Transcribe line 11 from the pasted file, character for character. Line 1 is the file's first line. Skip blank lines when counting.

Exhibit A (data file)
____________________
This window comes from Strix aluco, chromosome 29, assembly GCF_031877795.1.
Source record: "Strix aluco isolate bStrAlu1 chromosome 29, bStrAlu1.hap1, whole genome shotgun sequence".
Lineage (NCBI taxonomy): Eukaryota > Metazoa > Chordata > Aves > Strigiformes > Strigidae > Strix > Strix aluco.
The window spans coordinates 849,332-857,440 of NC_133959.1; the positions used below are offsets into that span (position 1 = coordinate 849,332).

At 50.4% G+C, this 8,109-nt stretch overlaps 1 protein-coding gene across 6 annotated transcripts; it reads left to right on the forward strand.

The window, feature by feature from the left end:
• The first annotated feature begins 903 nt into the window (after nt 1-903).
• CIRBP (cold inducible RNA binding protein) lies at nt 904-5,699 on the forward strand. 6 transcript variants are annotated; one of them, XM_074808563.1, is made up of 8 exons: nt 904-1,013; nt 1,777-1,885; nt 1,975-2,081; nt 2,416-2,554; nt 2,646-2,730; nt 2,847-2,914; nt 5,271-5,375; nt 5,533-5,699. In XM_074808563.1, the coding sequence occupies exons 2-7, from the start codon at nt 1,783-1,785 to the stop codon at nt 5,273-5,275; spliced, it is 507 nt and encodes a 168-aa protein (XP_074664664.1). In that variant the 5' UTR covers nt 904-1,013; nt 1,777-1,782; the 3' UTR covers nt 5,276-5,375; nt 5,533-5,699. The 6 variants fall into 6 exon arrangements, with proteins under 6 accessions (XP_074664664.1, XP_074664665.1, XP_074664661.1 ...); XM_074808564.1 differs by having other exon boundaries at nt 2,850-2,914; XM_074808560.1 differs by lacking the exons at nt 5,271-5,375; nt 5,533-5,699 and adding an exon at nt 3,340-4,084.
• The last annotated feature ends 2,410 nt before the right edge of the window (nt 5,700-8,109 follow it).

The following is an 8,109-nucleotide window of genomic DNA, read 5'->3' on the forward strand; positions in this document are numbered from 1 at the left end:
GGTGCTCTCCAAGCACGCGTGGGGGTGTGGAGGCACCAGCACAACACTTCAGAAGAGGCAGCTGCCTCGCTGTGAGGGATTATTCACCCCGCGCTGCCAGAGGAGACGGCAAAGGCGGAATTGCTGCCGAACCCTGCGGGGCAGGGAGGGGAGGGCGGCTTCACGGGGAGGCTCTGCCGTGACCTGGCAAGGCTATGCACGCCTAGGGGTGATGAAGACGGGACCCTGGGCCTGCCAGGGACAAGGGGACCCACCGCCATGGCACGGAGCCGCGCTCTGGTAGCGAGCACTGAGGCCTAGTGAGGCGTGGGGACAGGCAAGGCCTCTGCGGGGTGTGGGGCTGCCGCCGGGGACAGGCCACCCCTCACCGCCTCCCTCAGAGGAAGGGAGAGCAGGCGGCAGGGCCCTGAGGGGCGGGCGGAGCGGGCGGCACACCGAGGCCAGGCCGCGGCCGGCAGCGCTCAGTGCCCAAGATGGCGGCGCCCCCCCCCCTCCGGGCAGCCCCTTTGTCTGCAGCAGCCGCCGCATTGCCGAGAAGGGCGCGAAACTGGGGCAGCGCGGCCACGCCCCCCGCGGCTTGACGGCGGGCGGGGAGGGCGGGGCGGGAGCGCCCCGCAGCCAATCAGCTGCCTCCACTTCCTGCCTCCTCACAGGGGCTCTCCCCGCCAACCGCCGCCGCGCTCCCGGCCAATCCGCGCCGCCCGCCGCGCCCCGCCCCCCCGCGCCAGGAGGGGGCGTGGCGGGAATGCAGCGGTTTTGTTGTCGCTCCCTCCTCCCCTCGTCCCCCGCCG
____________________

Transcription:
GGTGCTCTCCAAGCACGCGTGGGGGTGTGGAGGCACCAGCACAACACTTCAGAAGAGGCAGCTGCCTCGCTGTGAGGGATTATTCACCCCGCGCTGCCAGAGGAGACGGCAAAGGCGGAATTGCTGCCGAACCCTGCGGGGCAGGGAGGGGAGGGCGGCTTCACGGGGAGGCTCTGCCGTGACCTGGCAAGGCTATGCACGCCTAGGGGTGATGAAGACGGGACCCTGGGCCTGCCAGGGACAAGGGGACCCACCGCCATGGCACGGAGCCGCGCTCTGGTAGCGAGCACTGAGGCCTAGTGAGGCGTGGGGACAGGCAAGGCCTCTGCGGGGTGTGGGGCTGCCGCCGGGGACAGGCCACCCCTCACCGCCTCCCTCAGAGGAAGGGAGAGCAGGCGGCAGGGCCCTGAGGGGCGGGCGGAGCGGGCGGCACACCGAGGCCAGGCCGCGGCCGGCAGCGCTCAGTGCCCAAGATGGCGGCGCCCCCCCCCCTCCGGGCAGCCCCTTTGTCTGCAGCAGCCGCCGCATTGCCGAGAAGGGCGCGAAACTGGGGCAGCGCGGCCACGCCCCCCGCGGCTTGACGGCGGGCGGGGAGGGCGGGGCGGGAGCGCCCCGCAGCCAATCAGCTGCCTCCACTTCCTGCCTCCTCACAGGGGCTCTCCCCGCCAACCGCCGCCGCGCTCCCGGCCAATCCGCGCCGCCCGCCGCGCCCCGCCCCCCCGCGCCAGGAGGGGGCGTGGCGGGAATGCAGCGGTTTTGTTGTCGCTCCCTCCTCCCCTCGTCCCCCGCCG